Video

Video Exhibit Brings Renaissance Master Out of the Shadows

The National Gallery of Art in Washington has raised the curtain on one of the most intriguing painters of the High Renaissance. Mostly ignored after his death in the early 1500s, Italian master Piero di Cosimo is now claiming his place alongside the best-known artists of the period. VOA’s Ardita Dunellari reports.
Video

Video Sidemen to Famous Blues Artists Record Their Own CD

Legendary blues singer BB King was briefly hospitalized last week and the 87-year-old “King of the Blues” may not be touring much anymore. But some of the musicians who have played with him and other blues legends have now released their own CD in an attempt to pass the torch to younger fans... and put their own talents out front as well. VOA’s Greg Flakus has followed this project over the past year and filed this report from Houston.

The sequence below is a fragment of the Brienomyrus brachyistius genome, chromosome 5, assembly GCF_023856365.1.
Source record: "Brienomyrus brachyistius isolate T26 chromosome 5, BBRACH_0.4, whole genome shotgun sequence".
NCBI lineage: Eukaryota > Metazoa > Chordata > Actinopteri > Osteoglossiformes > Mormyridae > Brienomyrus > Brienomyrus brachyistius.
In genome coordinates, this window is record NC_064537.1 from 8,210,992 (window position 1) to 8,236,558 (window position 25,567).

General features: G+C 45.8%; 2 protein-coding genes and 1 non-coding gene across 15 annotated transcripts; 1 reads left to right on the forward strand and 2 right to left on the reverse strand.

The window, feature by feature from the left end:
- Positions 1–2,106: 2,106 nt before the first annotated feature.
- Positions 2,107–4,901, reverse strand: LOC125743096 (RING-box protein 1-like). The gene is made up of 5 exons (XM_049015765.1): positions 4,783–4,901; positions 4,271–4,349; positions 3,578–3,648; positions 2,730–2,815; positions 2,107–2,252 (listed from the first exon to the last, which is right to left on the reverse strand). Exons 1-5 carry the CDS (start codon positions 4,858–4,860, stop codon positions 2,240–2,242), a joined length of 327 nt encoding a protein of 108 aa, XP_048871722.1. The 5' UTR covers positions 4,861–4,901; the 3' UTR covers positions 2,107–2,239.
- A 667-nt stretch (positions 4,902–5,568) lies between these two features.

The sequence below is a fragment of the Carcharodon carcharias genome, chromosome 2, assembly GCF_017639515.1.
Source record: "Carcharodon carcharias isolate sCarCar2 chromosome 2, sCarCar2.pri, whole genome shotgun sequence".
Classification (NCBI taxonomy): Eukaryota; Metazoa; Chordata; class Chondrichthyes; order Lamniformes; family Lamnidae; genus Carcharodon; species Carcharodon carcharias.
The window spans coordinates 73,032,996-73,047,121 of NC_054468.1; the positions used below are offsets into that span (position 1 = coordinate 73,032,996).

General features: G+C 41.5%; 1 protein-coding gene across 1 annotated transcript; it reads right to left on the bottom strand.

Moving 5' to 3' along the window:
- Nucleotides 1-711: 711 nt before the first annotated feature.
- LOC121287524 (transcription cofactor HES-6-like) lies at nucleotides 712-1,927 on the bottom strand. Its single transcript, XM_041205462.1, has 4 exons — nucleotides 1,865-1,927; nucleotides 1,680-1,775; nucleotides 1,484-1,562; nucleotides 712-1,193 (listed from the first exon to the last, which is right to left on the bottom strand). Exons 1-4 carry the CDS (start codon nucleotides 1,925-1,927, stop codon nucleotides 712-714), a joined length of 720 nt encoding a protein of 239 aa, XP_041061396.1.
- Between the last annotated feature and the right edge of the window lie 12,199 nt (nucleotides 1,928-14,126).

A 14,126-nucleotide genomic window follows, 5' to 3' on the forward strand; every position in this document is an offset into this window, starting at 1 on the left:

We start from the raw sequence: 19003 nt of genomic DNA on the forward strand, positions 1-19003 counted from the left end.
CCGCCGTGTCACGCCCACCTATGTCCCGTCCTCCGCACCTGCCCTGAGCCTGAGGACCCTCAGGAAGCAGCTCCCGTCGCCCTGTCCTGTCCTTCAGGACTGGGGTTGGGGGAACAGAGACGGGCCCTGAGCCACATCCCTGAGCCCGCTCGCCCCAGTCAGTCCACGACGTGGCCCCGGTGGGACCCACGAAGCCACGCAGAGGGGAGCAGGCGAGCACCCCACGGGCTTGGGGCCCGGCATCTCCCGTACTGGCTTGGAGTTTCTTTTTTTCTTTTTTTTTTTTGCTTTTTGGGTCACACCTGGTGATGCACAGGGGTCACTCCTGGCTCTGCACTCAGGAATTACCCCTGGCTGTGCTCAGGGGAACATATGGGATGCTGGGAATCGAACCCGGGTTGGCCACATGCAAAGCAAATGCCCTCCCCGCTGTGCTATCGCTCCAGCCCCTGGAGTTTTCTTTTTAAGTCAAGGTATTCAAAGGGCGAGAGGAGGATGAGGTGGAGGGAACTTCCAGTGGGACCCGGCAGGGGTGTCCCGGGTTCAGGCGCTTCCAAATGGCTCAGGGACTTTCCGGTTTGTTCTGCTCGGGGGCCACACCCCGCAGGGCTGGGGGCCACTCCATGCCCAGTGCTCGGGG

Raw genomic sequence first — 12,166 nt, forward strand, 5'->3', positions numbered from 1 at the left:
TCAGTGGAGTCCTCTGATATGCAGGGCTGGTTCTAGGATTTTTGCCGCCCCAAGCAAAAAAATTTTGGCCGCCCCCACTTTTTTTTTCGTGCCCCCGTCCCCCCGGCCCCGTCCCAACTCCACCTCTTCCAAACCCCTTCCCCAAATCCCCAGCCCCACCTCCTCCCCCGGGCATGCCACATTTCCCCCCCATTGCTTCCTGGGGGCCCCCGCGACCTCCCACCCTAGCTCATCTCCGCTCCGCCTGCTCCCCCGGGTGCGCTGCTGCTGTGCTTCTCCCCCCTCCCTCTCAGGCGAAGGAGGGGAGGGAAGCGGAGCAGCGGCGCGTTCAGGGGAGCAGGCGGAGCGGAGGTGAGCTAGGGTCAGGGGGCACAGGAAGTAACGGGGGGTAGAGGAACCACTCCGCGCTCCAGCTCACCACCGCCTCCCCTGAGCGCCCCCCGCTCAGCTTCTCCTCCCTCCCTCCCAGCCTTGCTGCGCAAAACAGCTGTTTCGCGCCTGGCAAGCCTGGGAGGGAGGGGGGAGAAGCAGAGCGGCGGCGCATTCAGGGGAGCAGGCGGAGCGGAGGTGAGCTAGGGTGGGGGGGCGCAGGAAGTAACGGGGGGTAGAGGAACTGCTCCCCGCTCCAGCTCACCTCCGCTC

Video

Video Iran-Saudi Rivalry Is Stoking Conflict in Yemen

Iran has proposed a peace plan to end the conflict in Yemen, but the idea has received little support from regional rivals like Saudi Arabia. They accuse Tehran of backing the Houthi rebels, who have forced Yemen’s president to flee to Riyadh, and have taken over swaths of Yemen. As Henry Ridgwell reports for VOA, analysts say the conflict is being fueled by the Sunni-Shia rivalry between the two regional powers.

VOA Blogs